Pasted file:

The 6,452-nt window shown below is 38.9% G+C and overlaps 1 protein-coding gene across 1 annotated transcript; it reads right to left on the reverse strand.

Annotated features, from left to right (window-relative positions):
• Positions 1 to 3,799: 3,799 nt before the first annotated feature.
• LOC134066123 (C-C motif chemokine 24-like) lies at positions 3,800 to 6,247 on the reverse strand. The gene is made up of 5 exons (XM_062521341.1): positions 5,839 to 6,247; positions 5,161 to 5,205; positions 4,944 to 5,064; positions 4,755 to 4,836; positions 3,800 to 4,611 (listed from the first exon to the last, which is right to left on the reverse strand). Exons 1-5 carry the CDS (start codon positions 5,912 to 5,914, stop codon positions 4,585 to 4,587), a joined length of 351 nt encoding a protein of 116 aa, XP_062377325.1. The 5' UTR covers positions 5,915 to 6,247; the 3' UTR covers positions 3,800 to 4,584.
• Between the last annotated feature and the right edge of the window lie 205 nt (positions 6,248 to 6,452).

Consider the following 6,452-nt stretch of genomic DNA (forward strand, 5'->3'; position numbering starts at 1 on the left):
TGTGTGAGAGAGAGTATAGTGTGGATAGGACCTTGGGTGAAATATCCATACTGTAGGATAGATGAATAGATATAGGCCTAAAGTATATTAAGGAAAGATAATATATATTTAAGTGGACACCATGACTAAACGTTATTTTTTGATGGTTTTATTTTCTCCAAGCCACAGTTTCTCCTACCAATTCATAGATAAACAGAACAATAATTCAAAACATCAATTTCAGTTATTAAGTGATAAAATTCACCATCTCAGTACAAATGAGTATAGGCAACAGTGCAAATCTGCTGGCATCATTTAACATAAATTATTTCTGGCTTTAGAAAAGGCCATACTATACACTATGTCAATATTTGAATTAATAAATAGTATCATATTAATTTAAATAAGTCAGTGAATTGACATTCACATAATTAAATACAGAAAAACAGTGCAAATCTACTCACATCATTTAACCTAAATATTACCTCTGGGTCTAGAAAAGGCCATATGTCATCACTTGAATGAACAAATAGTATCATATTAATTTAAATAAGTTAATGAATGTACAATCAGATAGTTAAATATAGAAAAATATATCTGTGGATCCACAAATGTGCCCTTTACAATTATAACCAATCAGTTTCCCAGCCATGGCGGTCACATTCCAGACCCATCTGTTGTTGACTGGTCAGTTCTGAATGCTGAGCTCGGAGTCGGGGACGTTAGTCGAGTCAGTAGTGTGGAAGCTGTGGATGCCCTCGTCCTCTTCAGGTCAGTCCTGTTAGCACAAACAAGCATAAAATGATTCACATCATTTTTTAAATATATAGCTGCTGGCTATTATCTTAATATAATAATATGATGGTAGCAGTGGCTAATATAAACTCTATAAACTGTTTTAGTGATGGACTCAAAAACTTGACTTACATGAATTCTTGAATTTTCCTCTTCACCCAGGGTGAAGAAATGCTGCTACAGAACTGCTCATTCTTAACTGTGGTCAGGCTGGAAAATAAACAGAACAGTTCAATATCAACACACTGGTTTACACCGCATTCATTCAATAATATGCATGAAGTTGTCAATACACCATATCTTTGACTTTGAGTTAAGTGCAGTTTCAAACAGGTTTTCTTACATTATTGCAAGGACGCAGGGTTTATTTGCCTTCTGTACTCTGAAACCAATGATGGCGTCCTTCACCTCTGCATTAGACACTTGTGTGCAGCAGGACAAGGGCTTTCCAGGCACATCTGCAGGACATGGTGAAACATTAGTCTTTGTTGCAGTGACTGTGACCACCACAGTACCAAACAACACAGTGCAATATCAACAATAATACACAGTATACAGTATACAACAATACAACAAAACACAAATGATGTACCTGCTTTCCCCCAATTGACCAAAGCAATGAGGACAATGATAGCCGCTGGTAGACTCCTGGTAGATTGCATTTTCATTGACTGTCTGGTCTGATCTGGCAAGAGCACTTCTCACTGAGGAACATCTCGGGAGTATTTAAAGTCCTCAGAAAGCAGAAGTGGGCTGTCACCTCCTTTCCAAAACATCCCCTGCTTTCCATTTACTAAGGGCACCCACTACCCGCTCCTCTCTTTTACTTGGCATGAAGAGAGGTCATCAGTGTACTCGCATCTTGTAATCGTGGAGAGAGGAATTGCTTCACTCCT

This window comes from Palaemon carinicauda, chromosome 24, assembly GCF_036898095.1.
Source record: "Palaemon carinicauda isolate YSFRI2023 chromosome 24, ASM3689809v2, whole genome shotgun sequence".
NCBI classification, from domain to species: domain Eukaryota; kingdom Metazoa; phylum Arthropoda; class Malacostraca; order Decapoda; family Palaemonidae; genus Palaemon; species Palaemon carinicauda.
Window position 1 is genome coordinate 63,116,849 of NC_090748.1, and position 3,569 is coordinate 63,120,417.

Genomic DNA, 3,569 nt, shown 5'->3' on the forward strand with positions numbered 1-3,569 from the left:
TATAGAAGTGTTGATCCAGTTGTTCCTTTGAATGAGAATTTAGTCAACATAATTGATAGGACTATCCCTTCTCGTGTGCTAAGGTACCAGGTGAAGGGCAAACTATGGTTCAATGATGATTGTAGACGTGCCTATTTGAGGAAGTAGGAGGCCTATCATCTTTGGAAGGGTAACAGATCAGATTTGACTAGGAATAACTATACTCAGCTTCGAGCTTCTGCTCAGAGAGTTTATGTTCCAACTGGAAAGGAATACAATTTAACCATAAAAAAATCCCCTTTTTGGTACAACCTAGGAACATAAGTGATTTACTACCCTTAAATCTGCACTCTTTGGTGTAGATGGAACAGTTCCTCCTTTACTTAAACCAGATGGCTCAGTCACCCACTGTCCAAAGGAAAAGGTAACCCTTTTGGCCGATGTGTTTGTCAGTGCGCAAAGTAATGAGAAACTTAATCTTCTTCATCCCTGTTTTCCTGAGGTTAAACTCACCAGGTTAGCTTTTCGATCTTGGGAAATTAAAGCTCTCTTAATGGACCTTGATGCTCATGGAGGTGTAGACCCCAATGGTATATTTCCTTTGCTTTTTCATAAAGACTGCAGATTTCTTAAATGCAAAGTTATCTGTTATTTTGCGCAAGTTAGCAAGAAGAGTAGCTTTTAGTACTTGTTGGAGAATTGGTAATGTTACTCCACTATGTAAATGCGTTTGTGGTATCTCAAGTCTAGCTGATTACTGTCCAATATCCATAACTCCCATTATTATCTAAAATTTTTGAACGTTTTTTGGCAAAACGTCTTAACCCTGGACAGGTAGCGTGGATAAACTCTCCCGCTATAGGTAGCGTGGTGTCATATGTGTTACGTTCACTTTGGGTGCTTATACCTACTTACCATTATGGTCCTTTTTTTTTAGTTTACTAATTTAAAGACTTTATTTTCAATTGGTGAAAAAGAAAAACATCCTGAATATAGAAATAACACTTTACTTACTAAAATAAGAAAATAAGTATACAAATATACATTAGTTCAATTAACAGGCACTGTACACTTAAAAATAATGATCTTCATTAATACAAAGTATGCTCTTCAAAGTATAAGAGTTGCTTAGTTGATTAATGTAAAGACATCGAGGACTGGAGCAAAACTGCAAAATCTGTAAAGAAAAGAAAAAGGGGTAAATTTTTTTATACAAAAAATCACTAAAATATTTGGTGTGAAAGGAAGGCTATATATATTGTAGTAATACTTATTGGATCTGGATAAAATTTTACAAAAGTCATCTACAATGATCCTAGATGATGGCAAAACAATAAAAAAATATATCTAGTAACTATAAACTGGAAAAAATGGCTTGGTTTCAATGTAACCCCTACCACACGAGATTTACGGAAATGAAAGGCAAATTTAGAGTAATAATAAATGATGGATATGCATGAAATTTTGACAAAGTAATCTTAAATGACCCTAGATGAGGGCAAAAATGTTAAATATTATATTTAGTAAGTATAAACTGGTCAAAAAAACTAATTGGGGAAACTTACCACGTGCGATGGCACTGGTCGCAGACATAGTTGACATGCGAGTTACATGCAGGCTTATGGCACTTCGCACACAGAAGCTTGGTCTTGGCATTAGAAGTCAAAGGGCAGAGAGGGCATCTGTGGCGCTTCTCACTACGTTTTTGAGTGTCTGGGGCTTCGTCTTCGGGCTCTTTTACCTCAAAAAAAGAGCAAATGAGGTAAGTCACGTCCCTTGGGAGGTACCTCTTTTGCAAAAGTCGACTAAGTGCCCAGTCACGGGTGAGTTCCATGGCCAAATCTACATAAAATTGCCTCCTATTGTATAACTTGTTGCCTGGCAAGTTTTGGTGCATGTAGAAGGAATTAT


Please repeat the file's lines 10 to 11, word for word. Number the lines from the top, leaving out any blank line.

NCBI classification, from domain to species: domain Eukaryota; kingdom Metazoa; phylum Arthropoda; class Malacostraca; order Decapoda; family Palaemonidae; genus Palaemon; species Palaemon carinicauda.
Window position 1 is genome coordinate 63,116,849 of NC_090748.1, and position 3,569 is coordinate 63,120,417.